Watch the documentary, Have You Seen the Arana? which is set in Wayanad, in South India. It traces the journey through a rich and bio-diverse region that is witnessing drastic transformation in the name of ‘development’. It will be screened at Alliance Francaise, today
“I first visited Wayanad in Kerala, in 2006, after reading articles on the agricultural crisis there,” says filmmaker Sunanda Bhat, who went on to involve herself in an intense period of research that revealed stories of exploitation and struggle, the revelations that found their way to her documentary, titled Have You Seen the Arana? The film that tells the story of Wayanad through the lives of three ‘ordinary’ people, who engage in different ways with the land, will be screened in the city, today.
Director Sunanda Bhat (extreme left) during the film shoot
It took over six years for the filmmaker to make the documentary that while on one hand encourages us to reflect on our attitudes towards the environment, on the other hand, brings forth interesting practices that are still prevalent in the 21st century and form an integral part of the belief system of several tribes in this part of India.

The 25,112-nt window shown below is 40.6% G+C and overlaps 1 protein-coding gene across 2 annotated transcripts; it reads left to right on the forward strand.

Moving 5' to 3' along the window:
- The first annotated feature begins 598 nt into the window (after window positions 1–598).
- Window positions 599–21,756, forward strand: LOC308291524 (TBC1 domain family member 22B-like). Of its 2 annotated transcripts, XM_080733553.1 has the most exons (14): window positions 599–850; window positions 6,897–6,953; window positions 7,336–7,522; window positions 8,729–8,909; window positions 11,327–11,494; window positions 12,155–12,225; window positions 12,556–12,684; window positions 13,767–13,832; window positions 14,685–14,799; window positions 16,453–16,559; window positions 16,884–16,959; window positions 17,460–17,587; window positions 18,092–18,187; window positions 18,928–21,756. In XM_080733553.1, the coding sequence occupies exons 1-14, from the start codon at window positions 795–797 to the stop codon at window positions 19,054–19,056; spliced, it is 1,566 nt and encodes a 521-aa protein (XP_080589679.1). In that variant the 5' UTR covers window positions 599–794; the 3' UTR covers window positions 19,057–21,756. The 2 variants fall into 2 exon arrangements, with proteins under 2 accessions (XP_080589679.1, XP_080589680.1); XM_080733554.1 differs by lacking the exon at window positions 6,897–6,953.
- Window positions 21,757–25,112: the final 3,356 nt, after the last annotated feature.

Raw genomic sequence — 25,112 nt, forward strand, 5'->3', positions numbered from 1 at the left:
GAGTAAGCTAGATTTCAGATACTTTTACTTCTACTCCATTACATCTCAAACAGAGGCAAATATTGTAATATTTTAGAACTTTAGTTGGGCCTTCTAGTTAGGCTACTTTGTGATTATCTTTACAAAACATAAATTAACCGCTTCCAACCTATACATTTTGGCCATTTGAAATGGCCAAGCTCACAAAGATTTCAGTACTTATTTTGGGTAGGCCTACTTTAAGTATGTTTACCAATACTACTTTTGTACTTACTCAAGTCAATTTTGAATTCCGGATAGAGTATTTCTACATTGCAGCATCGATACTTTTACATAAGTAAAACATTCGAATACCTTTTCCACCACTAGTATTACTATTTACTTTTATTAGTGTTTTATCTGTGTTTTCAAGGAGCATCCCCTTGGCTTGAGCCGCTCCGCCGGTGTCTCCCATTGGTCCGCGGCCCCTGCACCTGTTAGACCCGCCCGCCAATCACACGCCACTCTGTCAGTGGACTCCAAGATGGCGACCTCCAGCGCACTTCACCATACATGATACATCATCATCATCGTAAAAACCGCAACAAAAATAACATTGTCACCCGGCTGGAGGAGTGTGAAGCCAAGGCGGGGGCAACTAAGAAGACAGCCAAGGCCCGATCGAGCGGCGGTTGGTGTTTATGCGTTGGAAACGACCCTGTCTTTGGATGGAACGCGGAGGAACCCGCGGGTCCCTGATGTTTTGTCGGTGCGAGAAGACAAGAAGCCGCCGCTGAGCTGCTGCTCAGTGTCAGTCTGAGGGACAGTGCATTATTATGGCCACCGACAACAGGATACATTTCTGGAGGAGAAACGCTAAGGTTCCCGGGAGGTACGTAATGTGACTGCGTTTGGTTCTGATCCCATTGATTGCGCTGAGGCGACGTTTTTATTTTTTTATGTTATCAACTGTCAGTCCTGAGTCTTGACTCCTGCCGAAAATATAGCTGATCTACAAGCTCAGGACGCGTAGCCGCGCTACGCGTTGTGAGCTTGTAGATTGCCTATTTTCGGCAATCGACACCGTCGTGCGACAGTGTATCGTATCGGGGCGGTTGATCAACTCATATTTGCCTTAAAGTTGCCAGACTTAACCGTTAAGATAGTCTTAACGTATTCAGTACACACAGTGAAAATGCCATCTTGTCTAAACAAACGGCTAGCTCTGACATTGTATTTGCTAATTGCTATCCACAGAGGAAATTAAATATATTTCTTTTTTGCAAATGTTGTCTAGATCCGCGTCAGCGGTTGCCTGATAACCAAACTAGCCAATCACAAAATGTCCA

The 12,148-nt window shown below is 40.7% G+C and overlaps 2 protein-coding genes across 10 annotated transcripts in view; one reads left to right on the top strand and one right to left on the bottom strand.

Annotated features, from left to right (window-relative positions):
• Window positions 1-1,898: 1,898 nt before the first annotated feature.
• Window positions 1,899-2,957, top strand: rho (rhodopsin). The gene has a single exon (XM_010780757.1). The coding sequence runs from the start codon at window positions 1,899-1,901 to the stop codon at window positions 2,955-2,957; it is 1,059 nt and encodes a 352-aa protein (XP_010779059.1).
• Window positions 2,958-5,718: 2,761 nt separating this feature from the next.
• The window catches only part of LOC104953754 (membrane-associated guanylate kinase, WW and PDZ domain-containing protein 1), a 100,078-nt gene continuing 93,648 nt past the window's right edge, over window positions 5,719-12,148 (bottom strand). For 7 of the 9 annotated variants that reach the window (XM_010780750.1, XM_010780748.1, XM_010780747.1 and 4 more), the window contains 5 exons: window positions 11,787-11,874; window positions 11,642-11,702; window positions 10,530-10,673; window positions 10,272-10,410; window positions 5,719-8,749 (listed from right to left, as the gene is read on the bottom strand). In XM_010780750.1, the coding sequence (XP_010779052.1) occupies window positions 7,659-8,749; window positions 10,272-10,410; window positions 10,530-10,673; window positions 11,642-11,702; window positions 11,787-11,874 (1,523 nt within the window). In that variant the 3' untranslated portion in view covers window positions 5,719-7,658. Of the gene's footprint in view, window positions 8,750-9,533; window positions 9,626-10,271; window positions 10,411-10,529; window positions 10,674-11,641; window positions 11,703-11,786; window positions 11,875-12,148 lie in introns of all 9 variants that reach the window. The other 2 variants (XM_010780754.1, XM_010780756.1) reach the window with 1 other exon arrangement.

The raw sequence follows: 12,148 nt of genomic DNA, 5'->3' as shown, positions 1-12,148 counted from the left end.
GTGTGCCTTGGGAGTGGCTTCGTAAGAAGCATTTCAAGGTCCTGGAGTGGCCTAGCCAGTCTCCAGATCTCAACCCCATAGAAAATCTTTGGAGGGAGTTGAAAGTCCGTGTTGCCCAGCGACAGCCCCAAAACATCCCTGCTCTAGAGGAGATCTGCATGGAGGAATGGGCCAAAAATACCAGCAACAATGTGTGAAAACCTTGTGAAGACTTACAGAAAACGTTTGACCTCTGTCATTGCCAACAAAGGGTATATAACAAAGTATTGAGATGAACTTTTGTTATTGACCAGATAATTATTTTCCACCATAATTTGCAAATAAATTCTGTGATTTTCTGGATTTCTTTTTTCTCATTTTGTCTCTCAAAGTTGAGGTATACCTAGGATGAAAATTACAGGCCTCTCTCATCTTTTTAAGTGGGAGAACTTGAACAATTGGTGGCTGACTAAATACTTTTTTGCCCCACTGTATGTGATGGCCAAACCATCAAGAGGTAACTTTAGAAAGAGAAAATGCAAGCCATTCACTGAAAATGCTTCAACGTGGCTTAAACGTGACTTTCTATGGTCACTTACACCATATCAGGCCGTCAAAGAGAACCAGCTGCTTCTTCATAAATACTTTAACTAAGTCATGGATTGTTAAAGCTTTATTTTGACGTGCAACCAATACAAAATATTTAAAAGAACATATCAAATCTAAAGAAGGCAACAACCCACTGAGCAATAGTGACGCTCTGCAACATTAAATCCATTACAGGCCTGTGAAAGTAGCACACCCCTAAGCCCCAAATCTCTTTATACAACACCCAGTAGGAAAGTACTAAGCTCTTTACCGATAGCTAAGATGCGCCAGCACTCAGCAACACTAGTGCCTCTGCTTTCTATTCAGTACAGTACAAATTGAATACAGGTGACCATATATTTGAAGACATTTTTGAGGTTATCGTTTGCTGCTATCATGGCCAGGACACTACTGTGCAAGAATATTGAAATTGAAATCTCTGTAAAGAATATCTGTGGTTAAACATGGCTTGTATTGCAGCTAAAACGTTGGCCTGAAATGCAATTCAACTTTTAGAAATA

“During my research, I was fascinated by an ancient tribal myth. Sung for the dead, even in present times, this pulapattu (song for the dead) traces the travels of a mythical couple across Wayanad. The myth is chanted in the hope that souls of the dead will find their way back to their ancestors. This lyrical myth of the Adiya tribe became the thread to interweave contemporary stories of people and their land,” she explains
But, working on a project for six years can prove to be exhausting. “It was a difficult process, and I was often tempted to give up the idea of making a film,” confesses the director, “But whenever I visited Wayanad, people would ask me about the progress of the film. I felt I owed it to them and the characters who had opened their hearts to share their life stories with me,” she recalls.
However, the way forward wasn’t without obstacles. Funding was the biggest challenge for Bhat. “This film was largely self-financed except for a small bit that I got from the Busan International Film Festival in Korea,” she reveals.
She further divulges that there were a lot of other challenges of not knowing the language and having to depend on translators who were not very conversant with English, breaking her wrist in the course of research and having to travel a long distance to get medical attention, among several other issues.